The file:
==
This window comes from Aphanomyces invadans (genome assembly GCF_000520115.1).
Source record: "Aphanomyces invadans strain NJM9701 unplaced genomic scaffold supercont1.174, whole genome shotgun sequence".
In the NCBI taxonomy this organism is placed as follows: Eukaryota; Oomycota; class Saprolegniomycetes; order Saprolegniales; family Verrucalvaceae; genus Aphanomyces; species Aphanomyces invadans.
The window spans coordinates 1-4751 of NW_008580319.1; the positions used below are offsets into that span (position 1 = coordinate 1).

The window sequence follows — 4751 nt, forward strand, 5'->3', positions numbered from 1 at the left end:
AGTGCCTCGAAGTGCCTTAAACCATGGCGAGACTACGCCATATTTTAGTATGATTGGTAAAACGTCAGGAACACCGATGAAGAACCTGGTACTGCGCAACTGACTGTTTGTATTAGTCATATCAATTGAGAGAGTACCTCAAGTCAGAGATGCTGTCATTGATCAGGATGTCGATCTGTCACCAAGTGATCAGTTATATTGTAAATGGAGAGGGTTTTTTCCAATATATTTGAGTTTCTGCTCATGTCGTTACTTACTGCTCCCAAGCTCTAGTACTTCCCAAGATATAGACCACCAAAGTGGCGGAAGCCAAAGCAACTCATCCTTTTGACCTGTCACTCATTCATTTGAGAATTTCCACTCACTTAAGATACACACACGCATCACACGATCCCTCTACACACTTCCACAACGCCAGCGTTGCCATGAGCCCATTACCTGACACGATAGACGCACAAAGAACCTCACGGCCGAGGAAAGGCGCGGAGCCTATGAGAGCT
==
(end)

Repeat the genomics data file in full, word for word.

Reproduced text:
This window comes from Aphanomyces invadans (genome assembly GCF_000520115.1).
Source record: "Aphanomyces invadans strain NJM9701 unplaced genomic scaffold supercont1.174, whole genome shotgun sequence".
In the NCBI taxonomy this organism is placed as follows: Eukaryota; Oomycota; class Saprolegniomycetes; order Saprolegniales; family Verrucalvaceae; genus Aphanomyces; species Aphanomyces invadans.
The window spans coordinates 1-4751 of NW_008580319.1; the positions used below are offsets into that span (position 1 = coordinate 1).

The window sequence follows — 4751 nt, forward strand, 5'->3', positions numbered from 1 at the left end:
AGTGCCTCGAAGTGCCTTAAACCATGGCGAGACTACGCCATATTTTAGTATGATTGGTAAAACGTCAGGAACACCGATGAAGAACCTGGTACTGCGCAACTGACTGTTTGTATTAGTCATATCAATTGAGAGAGTACCTCAAGTCAGAGATGCTGTCATTGATCAGGATGTCGATCTGTCACCAAGTGATCAGTTATATTGTAAATGGAGAGGGTTTTTTCCAATATATTTGAGTTTCTGCTCATGTCGTTACTTACTGCTCCCAAGCTCTAGTACTTCCCAAGATATAGACCACCAAAGTGGCGGAAGCCAAAGCAACTCATCCTTTTGACCTGTCACTCATTCATTTGAGAATTTCCACTCACTTAAGATACACACACGCATCACACGATCCCTCTACACACTTCCACAACGCCAGCGTTGCCATGAGCCCATTACCTGACACGATAGACGCACAAAGAACCTCACGGCCGAGGAAAGGCGCGGAGCCTATGAGAGCT